If the Viscount Falls
Winborough Estate in Yorkshire
FOUR DAYS AFTER his arrival at Winborough’s Whitsuntide house party, Dom rummaged through the drawers of the desk in his half brother’s study. Where in blazes did Tristan keep his sealing wax? So far, Dom had found a penknife, some string, seventeen quills, a lint-clad lemon drop, a stack of foolscap, and a lacy garter, but no sign of wax.
He didn’t even want to think about why the garter was in there. The thought of Tristan and Dom’s new sister-in-law, Zoe, doing . . . whatever upon the desk made him feel like a Peeping Tom.
Just as Dom slammed the top drawer shut, he spotted the sealing wax, set neatly beside an inkpot atop the desk. Right there before his eyes, blast it all. Clearly he was losing his mind.
Dom dropped into the chair. It was all Jane’s fault.
Set to inherit the Rathmoor title now that George was dead, he ought to be concentrating on his return to Rathmoor Park today and his attempts to get it out of arrears. Instead, Jane consumed his thoughts.
It was ludicrous. They were nothing to each other now. Certainly, he was nothing to her. After more than twelve years unmarried, she’d finally gone and got herself engaged to Edwin Barlow, the newly minted Earl of Blakeborough.
She would soon be out of Dom’s reach for good, and he couldn’t change that. He didn’t want to change it. That time of his life was gone forever, as well it should be. He was quite a bit older and wiser, not to mention rougher, and she was still an heiress. They had nothing in common. They were different people.
And perhaps if he said it enough, he would finally believe it. He had to believe it. He had to excise her from his mind somehow.
“Zoe wants to know if you intend to join us for services at their church in town.”
He jerked his head up so quickly that he nearly knocked over the Argand lamp. “Blast it, Lisette, don’t sneak up on me like that!”
With a toss of her black curls, his half sister approached the desk. “Don’t blame me if your mind is in the clouds. I’ve been standing here waiting for you to notice me for a good five minutes while you muttered and cursed and scowled.”
“Sorry. I’m a bit . . . distracted, is all.”
She sniffed. “Is that what you call it? And here I thought you were merely rude.”
“You were such a grump at the celebration yesterday! I don’t even know why you bothered to drive the two hours over from the coast for the house party. Even Tristan noticed your foul mood, which takes some doing, since he only has eyes for Zoe.”
Dom snorted. He would never have expected his half brother, of all people, to fall in love. Especially so spectacularly. “I’m surprised he and Zoe even remember we exist, given their billing and cooling.” He narrowed his gaze on her. “Although you and Max are just as bad.”
“Lord, I hope not. We’re parents now; we have to show some decorum.” She tucked a stray tendril of hair behind her ear. “Though it’s difficult since Max likes me a little . . . indecorous.”
“Good God, I don’t even want to think about that,” he said irritably. “Stop talking about all the ways Max likes you.”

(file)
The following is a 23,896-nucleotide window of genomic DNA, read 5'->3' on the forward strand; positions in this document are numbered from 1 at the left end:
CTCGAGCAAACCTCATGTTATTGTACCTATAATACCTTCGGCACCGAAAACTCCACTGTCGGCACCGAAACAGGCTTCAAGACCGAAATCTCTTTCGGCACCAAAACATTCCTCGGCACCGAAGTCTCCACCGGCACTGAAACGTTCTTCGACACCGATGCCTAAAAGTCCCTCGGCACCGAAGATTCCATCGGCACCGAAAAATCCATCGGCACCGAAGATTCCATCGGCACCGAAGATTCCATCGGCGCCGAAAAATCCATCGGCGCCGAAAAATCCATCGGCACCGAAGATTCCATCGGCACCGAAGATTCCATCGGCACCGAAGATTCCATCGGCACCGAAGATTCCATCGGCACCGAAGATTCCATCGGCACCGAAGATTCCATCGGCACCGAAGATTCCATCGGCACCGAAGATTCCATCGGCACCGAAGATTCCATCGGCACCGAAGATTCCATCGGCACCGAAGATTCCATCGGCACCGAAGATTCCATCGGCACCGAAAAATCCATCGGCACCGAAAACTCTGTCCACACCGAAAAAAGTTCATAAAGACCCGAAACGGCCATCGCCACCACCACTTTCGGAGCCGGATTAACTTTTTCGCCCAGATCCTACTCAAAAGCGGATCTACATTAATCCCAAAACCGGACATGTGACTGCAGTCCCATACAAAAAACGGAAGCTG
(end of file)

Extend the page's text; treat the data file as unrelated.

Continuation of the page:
“Why? Because it makes you feel lonely?”
“Because you’re my sister.”
“It’s your own fault you’re lonely, you know,” she said, ignoring his answer. “You’ve got Jane right under your nose at Rathmoor Park while she’s staying with Nancy, and instead of taking advantage of that to court her, you’re hiding over here at our brother’s estate.”
“I am not hiding,” he said coolly, though perhaps he
was. “Besides, why would I court Jane? She’s engaged to another man. And if you’ll recall, she was the one to jilt me, not the other way around.”
“So you say.”
That brought him up short. “You think I’m lying?”
“I think that the woman I met at your betrothal party years ago was so in love with you she wouldn’t have jilted you over any loss in station or fortune. Which means you must have done something to run her off.”
Damn. Lisette was fishing for information, as usual. And hitting uncomfortably close to the mark.
By the night of that blasted ball where he’d maneuvered Jane into breaking with him, Lisette and Tristan had already fled to France to avoid George’s wrath. So all his sister knew of what had happened was what she’d pieced together from gossip.
Dom wasn’t fool enough to tell her and Tristan the truth. They would never let him hear the end of it. They already brought Jane up more often than he could stand. “None of that changes the fact that Jane is engaged to someone else.”
Lisette released an exasperated breath. Clearly she’d been hoping for an explanation. She ought to know better by now.
“So even if I wanted to ‘court’ Jane,” Dom continued, “I could not.”
“Still, she seems in no hurry to marry her fiancé,” Lisette pressed on, undaunted by the facts. “She came running up to Yorkshire almost the minute George died.”
“To be with George’s widow. I would think less of her if she did not try to comfort her cousin.”
“Don’t be obtuse, Dom. It doesn’t suit you. She came because she’s desperate to see you before she marries a man she has to know is wrong for her.”
“Desperate? Hardly. She’s been staying with Nancy at the dowager house a mile away from the manor, and I haven’t come across her once during her entire visit.”
“No doubt you went to great lengths to make sure of that.” When he didn’t rise to her bait, Lisette turned pensive. “How is Nancy doing, anyway?”
“How the blazes should I know? I just told you—I don’t see them.”
“I hope you realize how rude that is. You should at least pay them a visit from time to time. To show there are no hard feelings.”